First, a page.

Interview with Todd Knowles

Posted December 15, 2010 by Geni | No Comment

Tell us a little bit about yourself and how you got into genealogy. On your blog (The Knowles Collection) you mention being related to Morris David Rosenbaum – was it your quest for his story which turned your once hobby into something more?

When I was 12 years old I filled out my first pedigree chart. Like so many others I was just curious as to who my ancestors were and where they came from. One name on the chart caught my eye. It was Morris David Rosenbaum, and that day I began trying to find anything out I could abou him. That goal still exists today and drives my passion for family history.

The headline of your blog is “Connecting Jewish Families”. What have been some of your more fascinating (or even unexpected) discoveries while working towards this goal?

As the database continues to grow, I am always amazed at how many Jewish communities are related to one another. For example, the Jewish communities of the Caribbean Islands were settled in the early 1600’s by Jews from Amsterdam. Later people from those same communities were amongst the early settlers of Jewish congregations in the United States. It is hard to find a Jewish community pre Civil War that was not influenced by these Caribbean Jews.

On your blog you also mention being a Reference Consultant in the British Research unit at the Family History Library in Salt Lake City, Utah.  What has been your experience with this role?

Working on the reference desk at the Family History Library is incredible. It gives me the opportunity every day to help people work through their genealogical problems. Almost everyday I get to watch people make new breakthroughs in their research.

Your blog has been around for about 3 years. Have you been writing for FamilySearch the entire time? How has your blog evolved?

The Knowles Collection blog began simply as a way to provide updates about the Knowles Collection. When the collection was introduced in September of 2007, it included the records of about 6500 Jews. As the collection continued to grow it became important to provide information about new important items, such as new collections, research helps and so on. Th blog became a great way to provide that information. As of today the blog has been viewed by people in 47 different countries.

Can you briefly explain how your collection expanded from a single database to the five databases that currently exist?

Note: the databases are…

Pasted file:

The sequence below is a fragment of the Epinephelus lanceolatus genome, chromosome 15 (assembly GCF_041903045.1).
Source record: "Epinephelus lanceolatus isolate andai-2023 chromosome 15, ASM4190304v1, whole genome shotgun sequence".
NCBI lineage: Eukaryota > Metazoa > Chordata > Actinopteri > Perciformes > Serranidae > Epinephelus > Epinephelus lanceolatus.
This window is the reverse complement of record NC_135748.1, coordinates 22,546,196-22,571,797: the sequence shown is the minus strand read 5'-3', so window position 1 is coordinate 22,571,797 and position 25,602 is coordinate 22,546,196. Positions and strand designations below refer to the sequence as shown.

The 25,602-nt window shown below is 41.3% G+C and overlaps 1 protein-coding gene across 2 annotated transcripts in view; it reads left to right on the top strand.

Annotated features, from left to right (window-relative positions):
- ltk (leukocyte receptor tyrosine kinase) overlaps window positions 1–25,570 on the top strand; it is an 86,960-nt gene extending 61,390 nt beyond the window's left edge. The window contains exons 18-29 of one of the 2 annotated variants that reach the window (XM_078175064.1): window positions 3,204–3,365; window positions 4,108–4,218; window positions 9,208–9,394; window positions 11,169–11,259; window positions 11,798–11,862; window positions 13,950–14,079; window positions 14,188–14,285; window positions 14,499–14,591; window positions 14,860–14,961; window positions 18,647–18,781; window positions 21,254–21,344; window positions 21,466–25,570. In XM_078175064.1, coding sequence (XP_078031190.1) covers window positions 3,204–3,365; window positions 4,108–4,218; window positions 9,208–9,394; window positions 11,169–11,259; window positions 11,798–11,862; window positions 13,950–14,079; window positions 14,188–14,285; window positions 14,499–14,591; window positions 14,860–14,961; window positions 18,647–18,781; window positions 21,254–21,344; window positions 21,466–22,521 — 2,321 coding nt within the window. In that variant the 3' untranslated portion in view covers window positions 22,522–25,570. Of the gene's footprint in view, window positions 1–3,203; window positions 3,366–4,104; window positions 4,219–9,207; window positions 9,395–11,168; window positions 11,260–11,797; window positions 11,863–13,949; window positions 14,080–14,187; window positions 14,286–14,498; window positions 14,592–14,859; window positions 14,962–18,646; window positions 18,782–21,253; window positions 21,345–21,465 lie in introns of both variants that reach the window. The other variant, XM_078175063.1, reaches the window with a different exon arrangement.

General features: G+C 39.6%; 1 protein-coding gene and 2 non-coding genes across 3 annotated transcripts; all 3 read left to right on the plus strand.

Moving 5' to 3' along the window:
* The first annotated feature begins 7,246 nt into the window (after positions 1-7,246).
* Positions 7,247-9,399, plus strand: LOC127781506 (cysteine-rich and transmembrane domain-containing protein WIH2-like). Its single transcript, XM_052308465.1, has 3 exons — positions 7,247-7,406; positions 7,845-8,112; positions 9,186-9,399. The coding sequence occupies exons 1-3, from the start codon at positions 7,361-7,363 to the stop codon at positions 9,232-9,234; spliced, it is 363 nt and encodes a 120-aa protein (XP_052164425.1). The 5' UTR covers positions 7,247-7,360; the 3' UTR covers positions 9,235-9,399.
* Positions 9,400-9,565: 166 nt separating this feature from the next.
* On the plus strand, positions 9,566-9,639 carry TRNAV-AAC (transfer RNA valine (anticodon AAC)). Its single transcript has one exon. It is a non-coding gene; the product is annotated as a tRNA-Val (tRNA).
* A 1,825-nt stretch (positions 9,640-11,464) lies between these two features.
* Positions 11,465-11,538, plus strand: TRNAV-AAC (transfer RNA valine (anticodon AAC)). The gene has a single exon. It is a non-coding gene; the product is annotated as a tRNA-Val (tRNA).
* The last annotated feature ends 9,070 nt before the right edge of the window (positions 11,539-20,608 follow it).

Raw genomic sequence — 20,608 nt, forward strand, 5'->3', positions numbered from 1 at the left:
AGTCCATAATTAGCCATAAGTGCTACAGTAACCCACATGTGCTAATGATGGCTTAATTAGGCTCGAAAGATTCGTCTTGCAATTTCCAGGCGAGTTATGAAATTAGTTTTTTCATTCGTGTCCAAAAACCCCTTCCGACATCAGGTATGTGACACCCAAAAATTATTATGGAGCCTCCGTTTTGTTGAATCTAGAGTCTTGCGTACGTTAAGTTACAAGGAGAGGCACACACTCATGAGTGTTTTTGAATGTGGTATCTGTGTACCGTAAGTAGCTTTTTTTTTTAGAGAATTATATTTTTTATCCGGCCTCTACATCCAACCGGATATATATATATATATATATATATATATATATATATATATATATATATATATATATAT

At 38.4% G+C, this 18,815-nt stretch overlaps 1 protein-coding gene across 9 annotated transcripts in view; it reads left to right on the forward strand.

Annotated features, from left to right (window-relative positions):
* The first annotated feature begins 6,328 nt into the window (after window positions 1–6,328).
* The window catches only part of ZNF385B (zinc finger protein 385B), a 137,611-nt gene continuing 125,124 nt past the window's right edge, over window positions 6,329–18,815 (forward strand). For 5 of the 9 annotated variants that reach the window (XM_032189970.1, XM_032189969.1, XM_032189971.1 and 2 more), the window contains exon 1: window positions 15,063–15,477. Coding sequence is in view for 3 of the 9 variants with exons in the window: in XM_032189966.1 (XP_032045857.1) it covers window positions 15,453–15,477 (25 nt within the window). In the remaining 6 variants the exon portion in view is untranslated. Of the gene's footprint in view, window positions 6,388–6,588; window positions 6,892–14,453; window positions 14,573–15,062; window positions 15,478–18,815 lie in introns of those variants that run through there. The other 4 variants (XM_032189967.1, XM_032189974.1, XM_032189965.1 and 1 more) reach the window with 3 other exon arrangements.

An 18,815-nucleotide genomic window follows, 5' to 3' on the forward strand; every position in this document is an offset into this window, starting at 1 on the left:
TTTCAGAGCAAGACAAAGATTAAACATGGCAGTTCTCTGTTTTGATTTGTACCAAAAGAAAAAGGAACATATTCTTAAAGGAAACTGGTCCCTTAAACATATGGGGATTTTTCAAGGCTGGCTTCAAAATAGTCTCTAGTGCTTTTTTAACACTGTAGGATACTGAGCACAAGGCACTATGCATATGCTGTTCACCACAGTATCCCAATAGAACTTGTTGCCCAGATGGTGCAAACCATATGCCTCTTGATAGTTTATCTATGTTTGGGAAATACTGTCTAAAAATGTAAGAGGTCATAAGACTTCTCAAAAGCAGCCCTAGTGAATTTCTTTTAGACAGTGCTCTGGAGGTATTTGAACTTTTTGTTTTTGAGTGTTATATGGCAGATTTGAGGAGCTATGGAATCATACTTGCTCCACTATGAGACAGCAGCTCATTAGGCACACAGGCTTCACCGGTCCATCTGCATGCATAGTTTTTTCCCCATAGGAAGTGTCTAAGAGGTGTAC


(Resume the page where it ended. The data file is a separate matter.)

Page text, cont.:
• Jews of The British Isles
  • Jews of the Americas
  • Jews of Europe
  • Jews of the Caribbean
  • Jews of Africa and the Orient

As I mentioned before, when the database was introduced it included the records of 6500 people. All of these were from records in the British Isles. In fact until January of 2010, the Jews of the British Isles was the only database. At that time it had grown to include 60,000 people. In the records of those 60,000 over 30 countries were mentioned. By January we had started to receive a lot of questions about when we would start adding the records of other countries. In January we decided to move to the 5 databases as a way to help preserve the records of Jews throughout the world. Now, less than a year later the collection is approaching 180,000, which is triple what it was 11 months ago. The best part is now, as people see how it is growing and developing, many are adding their own records. Probably a third of the new records are from individuals wanting to share their families with others.

How might our new Projects feature assist you with these 5 new areas of focus?

I feel as people research their families and then share that information with others, it helps us all. If through the projects feature we become closer by uniting with others, all the better for everyone.

Did you attend this year’s 30th IAJGS conference in Los Angeles? If so, how was the turn out and what did you take away from that experience? Do you plan to attend the one in DC next year?

This year was my 9th IAJGS conference, and I look forward to attending in 2011 as well. All of these conference’s are incredible, the presenters are some of the best anywhere. I am delighted that every year their seems to be more and more information about Sephardic Jews, which is great.